James Kenneth Stephen (1859-1892)
After the Golden Wedding (Three Soliloquies)
1. The husband's
1She's not a faultless woman; no!
2 She's not an angel in disguise:
3She has her rivals here below:
4 She's not an unexampled prize:
5She does not always see the point
6 Of little jests her husband makes:
7And, when the world is out of joint,
8 She makes a hundred small mistakes:
9She's not a miracle of tact:
10 Her temper's not the best I know:
11She's got her little faults in fact,
12 Although I never tell her so.
13But this, my wife, is why I hold you
14 As good a wife as ever stepped,
15And why I meant it when I told you
16 How cordially our feast I kept:
17You've lived with me these fifty years,
18 And all the time you loved me dearly:
19I may have given you cause for tears:
20 I may have acted rather queerly.
21I ceased to love you long ago:
22 I loved another for a season:
23As time went on I came to know
24 Your worth, my wife: and saw the reason
25Why such a wife as you have been
26 Is more than worth the world beside;
27You loved me all the time, my Queen;
28 You couldn't help it if you tried.
29You loved me as I once loved you,
30 As each loved each beside the altar:
31And whatsoever I might do,
32 Your loyal heart could never falter.
33And, if you sometimes fail me, sweetest,
34 And don't appreciate me, dear,
35No matter: such defects are meetest
36 For poor humanity, I fear.
37And all's forgiven, all's forgot,
38 On this our golden wedding day;
39For, see! she loves me: does she not?
40 So let the world e'en go its way.
41I'm old and nearly useless now,
42 Each day a greater weakling proves me:
43There's compensation anyhow:
44 I still possess a wife that loves me.
2. The wife's
1Dear worthy husband! good old man!
2 Fit hero of a golden marriage:
3I'll show towards you, if I can,
4 And absolutely wifely carriage.
5The months or years which your career
6 May still comprise before you perish,
7Shall serve to prove that I, my dear,
8 Can honour, and obey, and cherish.
9Till death us part, as soon he must,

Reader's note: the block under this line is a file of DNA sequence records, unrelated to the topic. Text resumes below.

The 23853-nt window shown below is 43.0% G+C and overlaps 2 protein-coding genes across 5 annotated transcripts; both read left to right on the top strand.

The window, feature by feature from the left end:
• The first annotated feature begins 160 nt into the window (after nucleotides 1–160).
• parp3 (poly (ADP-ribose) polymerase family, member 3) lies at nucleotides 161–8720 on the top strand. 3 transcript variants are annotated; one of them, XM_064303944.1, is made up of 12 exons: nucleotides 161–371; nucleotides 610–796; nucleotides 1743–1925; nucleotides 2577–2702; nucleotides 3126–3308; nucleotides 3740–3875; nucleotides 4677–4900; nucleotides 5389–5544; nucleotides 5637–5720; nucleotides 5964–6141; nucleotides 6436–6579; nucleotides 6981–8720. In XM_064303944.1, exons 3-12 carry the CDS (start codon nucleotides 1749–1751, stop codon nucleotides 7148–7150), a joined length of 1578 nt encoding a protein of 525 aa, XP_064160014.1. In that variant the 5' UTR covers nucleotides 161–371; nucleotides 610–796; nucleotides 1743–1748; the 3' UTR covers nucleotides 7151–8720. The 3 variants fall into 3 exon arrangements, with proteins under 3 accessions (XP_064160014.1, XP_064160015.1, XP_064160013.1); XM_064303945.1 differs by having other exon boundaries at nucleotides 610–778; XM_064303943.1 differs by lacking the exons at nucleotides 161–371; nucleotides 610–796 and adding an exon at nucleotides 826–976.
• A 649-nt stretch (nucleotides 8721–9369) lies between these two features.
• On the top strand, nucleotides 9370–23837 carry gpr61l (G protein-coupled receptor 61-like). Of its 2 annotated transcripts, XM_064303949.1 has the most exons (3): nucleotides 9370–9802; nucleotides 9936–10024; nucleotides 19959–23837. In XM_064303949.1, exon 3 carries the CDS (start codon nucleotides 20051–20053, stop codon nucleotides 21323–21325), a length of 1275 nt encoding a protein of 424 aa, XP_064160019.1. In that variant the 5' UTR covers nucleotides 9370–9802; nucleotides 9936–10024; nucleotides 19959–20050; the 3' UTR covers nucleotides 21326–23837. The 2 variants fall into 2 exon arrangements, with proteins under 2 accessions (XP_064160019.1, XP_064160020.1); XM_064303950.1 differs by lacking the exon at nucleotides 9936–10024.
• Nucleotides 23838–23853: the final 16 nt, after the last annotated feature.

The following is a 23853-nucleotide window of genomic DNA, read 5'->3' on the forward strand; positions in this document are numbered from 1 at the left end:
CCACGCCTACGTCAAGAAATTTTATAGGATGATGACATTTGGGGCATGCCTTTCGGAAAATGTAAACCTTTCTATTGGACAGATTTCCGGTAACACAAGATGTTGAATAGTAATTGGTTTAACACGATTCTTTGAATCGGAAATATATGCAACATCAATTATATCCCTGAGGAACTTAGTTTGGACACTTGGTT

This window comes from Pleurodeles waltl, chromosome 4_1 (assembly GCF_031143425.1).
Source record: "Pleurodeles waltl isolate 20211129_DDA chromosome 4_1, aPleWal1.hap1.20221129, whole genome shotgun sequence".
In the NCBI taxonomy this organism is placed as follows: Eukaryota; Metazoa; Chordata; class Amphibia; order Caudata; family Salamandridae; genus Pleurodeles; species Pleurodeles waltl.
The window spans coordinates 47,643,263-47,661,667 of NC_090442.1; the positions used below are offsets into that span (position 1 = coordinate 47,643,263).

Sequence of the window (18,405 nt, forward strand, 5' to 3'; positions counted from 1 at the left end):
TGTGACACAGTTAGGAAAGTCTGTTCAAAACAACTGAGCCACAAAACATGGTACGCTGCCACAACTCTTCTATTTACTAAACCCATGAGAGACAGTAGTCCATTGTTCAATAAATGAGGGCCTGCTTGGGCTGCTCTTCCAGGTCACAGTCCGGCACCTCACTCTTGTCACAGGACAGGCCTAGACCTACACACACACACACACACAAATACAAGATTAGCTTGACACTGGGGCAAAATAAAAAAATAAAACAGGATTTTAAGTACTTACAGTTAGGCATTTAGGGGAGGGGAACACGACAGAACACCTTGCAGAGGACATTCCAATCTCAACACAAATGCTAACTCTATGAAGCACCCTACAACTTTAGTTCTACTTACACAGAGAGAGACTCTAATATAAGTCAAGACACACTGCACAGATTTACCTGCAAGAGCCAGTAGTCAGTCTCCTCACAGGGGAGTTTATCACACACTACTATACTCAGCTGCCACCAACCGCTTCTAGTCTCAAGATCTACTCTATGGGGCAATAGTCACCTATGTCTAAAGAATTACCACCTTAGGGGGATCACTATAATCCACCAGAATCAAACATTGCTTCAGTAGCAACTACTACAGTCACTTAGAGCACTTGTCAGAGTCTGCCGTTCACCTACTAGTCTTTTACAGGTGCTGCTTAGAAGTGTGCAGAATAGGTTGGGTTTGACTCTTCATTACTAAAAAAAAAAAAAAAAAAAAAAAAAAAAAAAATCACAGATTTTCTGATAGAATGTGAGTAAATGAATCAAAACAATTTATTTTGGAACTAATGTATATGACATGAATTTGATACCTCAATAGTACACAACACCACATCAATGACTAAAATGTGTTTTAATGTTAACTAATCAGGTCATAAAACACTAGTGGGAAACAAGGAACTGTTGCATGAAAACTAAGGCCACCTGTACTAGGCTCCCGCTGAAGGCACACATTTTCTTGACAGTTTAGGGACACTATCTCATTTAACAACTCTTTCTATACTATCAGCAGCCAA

10 (And you, my dear, should shew the way)
11I hope you'll always find me just
12 The same as on our wedding day.
13I never loved you, dearest: never!
14 Let that be clearly understood:
15I thought you good, and rather clever,
16 And found you really rather good.
17And, what was more, I loved another,
18 But couldn't get him: well, but, then
19You're just as bad, my erring brother,
20 You most impeccable of men:--
21Except for this: my love was married
22 Some weeks before I married you:
23While you, my amorous dawdler, tarried
24 Till we'd been wed a year or two.
25You loved me at our wedding: I
26 Loved some one else: and after that
27I never cast a loving eye
28 On others: you -- well, tit for tat!
29But after all I made you cheerful:
30 Your whims I've humoured: saw the point
31Of all your jokes: grew duly tearful,
32 When you were sad, yet chose the joint
33You liked the best of all for dinner,
34 And soothed you in your hours of woe:
35Although a miserable sinner,
36 I am a good wife, as wives go.
37I bore with you and took your side,
38 And kept my temper all the time:
39I never flirted; never cried,
40 No ranked it as a heinous crime,
41When you preferred another lady,
42 Or used improper words to me,
43Or told a story more than shady,
44 Or snored and snorted after tea,
45Or otherwise gave proofs of being
46 A dull and rather vain old man:
47I still succeeded in agreeing
48 With all you said, (the safest plan),
49Yet always strove my point to carry,
50 And make you do as I desired:
51I'm glad my people made me marry!
52 They hit on just what I required.
53Had love been wanted - well, I couldn't
54 Have given what I'd not to give;
55Or had a genius asked me! wouldn't
56The man have suffered? now, we live
57Among our estimable neighbours
58 A decent and decorous life:
59I've earned by my protracted labours
60 The title of a model wife.
61But when beneath the turf you're sleeping,
62 And I'm sitting here in black,
63Engaged, as they'll suppose, in weeping,
64 I shall not wish to have you back.
3. The Vicar's
1A good old couple! kind and wise!
2 And oh! what love for one another!
3They've won, those two, life's highest prize,
4 Oh! let us copy them, my brother.
Online text copyright © 2003, Ian Lancashire for the Department
of English, University of Toronto.
Published by the Web Development Group, Information Technology Services,
University of Toronto Libraries.
Original text: J. K. Stephen, Quo Musa Tendis? (Cambridge: Macmillan and Bowes, 1891), pp. 44-49. PR 5473 S4Q8 1891 Robarts Library.
First publication date:
RPO poem editor: Ian Lancashire
RP edition: RPO 1998.
Recent editing: 2:2002/2/6
Other poems by James Kenneth Stephen